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How to Make a Garlic Basket

Keep garlic close at hand on the kitchen counter with a small, loosely woven container.

Text and photos by Patricia Lehnhardt, Illustrations by Tom Kimball

Hold garlic in this basket made from yucca leaves. Photo by Patricia Lehnhardt (HobbyFarms.com)

Yucca leaves, with their pliable and strong nature, are the material of choice for this garlic basket, but wheat or oat straw or any long grass soaked in warm water and kept damp in a towel while weaving will be suitable. The twining method for this garlic basket is one of the earliest forms of weaving. These materials work quickly into a twined basket with a braided topknot.

The garlic basket pictured measures 4 inches in diameter and 8 inches tall.


  • scissors
  • clothespins


  • 15 to 16 yucca leaves, approximately 28 inches long, wilted for 2 weeks


Garlic Basket - Step 1 Step 1: Trim points and tough ends of the yucca leaves. Take eight leaves of equal length, and create a plain weave (over one, under one) in the middle of the leaves to create a square base with four spokes on each side.
Garlic Basket - Step 2

Step 2: Fold another leaf about 10 inches from one end to create two weavers. (The ends are unequal so you will not need to splice, or layer, them in the same place.) Slip the folded end over one of the corner spokes. With the first spoke encased in the fold, twist the weavers, and then place one on top and the other on the bottom of the next spoke. Twist again and engage the next spoke in the same manner. Twist the weavers in the same direction throughout the basket.

When you get to the last 2 inches of a weaver, layer another leaf on top and weave the two as one, continuing to twist and weave the spokes. (A clothespin will hold the leaves in place while you splice or if you need to stop mid-weave.) Make rounds on the base until it’s the size you want. I did two rounds of twining, making the base 4 inches square.

Garlic Basket - Step 3 Step 3: Upset the basket to make the sides. Bend the spokes up, and increase the tension on the weavers, tightening the weave to make the turn.
Garlic Basket - Step 1 Step 4: Continue weaving through the spokes, always with the same direction on the twist. Add new leaves as needed. Weave it as high as you like. (Mine is 2 inches.) Trim and tuck the weaver ends into the last round.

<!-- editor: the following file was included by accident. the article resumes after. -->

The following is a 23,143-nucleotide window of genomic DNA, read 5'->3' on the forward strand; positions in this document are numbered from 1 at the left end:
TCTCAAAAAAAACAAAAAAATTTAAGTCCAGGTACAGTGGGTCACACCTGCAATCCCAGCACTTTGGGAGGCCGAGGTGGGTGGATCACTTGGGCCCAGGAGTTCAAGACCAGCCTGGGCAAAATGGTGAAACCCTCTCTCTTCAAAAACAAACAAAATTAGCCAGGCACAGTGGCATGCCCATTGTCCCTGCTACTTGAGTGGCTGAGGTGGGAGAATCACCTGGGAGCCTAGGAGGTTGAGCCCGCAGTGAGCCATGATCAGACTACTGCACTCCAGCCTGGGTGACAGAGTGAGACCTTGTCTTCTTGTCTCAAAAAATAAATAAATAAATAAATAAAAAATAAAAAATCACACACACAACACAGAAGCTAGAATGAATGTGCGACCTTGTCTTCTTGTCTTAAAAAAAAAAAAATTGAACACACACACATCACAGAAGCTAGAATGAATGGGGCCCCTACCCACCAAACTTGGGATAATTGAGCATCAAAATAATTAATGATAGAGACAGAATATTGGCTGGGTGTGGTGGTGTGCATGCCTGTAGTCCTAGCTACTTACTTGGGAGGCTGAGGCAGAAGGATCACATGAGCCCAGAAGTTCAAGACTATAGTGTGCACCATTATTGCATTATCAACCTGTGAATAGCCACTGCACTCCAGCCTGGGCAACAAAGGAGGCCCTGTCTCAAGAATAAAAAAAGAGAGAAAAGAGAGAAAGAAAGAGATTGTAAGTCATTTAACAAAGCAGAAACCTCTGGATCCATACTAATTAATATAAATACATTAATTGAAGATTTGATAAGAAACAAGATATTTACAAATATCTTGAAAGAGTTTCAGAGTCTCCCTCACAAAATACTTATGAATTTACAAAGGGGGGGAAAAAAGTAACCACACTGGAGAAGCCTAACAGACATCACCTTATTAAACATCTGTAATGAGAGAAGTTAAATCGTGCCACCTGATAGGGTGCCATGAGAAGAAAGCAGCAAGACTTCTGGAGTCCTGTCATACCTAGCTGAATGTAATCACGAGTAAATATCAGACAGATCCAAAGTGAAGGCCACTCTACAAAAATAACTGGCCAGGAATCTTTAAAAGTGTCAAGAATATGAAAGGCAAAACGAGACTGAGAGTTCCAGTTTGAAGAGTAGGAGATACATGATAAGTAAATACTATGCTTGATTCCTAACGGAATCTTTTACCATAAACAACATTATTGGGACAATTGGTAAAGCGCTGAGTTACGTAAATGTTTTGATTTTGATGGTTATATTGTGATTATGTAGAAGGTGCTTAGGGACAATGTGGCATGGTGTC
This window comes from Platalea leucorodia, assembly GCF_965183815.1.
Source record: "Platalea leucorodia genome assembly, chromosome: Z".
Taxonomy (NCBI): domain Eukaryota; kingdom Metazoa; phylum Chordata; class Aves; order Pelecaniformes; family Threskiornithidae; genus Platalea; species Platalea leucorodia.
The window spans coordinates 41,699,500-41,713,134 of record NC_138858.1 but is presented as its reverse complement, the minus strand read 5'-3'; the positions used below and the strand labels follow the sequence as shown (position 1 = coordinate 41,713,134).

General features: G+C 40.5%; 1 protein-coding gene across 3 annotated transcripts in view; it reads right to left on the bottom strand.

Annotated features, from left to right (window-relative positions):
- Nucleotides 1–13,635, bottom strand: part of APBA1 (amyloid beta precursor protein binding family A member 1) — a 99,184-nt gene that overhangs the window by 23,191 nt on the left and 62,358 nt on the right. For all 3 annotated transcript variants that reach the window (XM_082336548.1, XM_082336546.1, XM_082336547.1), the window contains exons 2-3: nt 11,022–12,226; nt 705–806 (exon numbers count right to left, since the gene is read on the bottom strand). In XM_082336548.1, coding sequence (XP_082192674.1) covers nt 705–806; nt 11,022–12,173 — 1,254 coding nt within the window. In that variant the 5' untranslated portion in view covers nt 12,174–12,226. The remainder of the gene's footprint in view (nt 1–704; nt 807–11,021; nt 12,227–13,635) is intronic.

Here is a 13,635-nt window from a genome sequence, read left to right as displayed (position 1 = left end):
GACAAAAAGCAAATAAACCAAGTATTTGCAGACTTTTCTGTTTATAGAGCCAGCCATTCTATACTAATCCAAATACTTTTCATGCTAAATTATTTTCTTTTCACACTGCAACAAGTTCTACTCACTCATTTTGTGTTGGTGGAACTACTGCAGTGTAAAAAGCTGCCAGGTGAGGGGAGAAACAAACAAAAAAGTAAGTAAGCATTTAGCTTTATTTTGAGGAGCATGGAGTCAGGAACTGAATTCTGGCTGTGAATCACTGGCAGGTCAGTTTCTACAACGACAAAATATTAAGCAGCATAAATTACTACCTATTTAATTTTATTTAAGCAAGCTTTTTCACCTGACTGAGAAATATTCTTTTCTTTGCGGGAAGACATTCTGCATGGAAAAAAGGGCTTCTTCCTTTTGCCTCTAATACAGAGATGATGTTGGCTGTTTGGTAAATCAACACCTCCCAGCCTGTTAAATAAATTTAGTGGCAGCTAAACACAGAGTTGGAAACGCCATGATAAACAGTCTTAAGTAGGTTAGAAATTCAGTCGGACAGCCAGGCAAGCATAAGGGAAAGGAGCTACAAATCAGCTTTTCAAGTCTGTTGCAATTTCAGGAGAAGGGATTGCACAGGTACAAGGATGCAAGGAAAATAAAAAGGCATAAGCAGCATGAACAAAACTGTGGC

Garlic Basket - Step 5

Step 5: Gather the four spokes on each side, and braid each set into a four-strand braid about 4 inches long: Divide one set of spokes with two strands in each hand. Bring the outside-right strand over the inside-right strand, transferring it to your left hand on the inside of the left-hand group (three strands in your left hand and one in your right). Bring the outside left strand under the middle left strand and over the inside left strand before transferring to your right hand on the inside of the right group (two strands in each hand). Repeat until you reach the desired length.

As you complete each braid, secure the ends with a clothespin while working on the other sets.

Garlic Basket - Step 6 Step 6: Hold the four braids together and tie with a length of yucca leaf. Trim the top of the braids and any of the weaver ends that stick out of the basket.

About the Author: Patricia Lehnhardt is a merchant, cook, artisan and writer in Galena, Ill., who focuses on all things natural.

This article originally appeared in the July/August 2012 issue of Hobby Farm Home.

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How to Make a Garlic Basket

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Reader Comments
I will have to give this a try
Mary, El Dorado, KS
Posted: 6/5/2015 7:43:52 AM
I have yucca plants that I just can't kill! Just today I was wondering if I could use them to make a basket and I found your article! Yay! Guess who is going to be harvesting some yucca leaves soon! Thanks for the article!
Nikki, Trenton, KY
Posted: 4/26/2015 9:57:39 AM
I have try weaving small baskets and flat fans for hot days with just about any hardy plant just to practice even with paper and that helps me improve on the technics.
Gypsy, International
Posted: 3/19/2015 7:52:56 PM
I've never seen this particular project, it's cute
wendy, Round Rock, TX
Posted: 8/24/2014 3:07:05 PM
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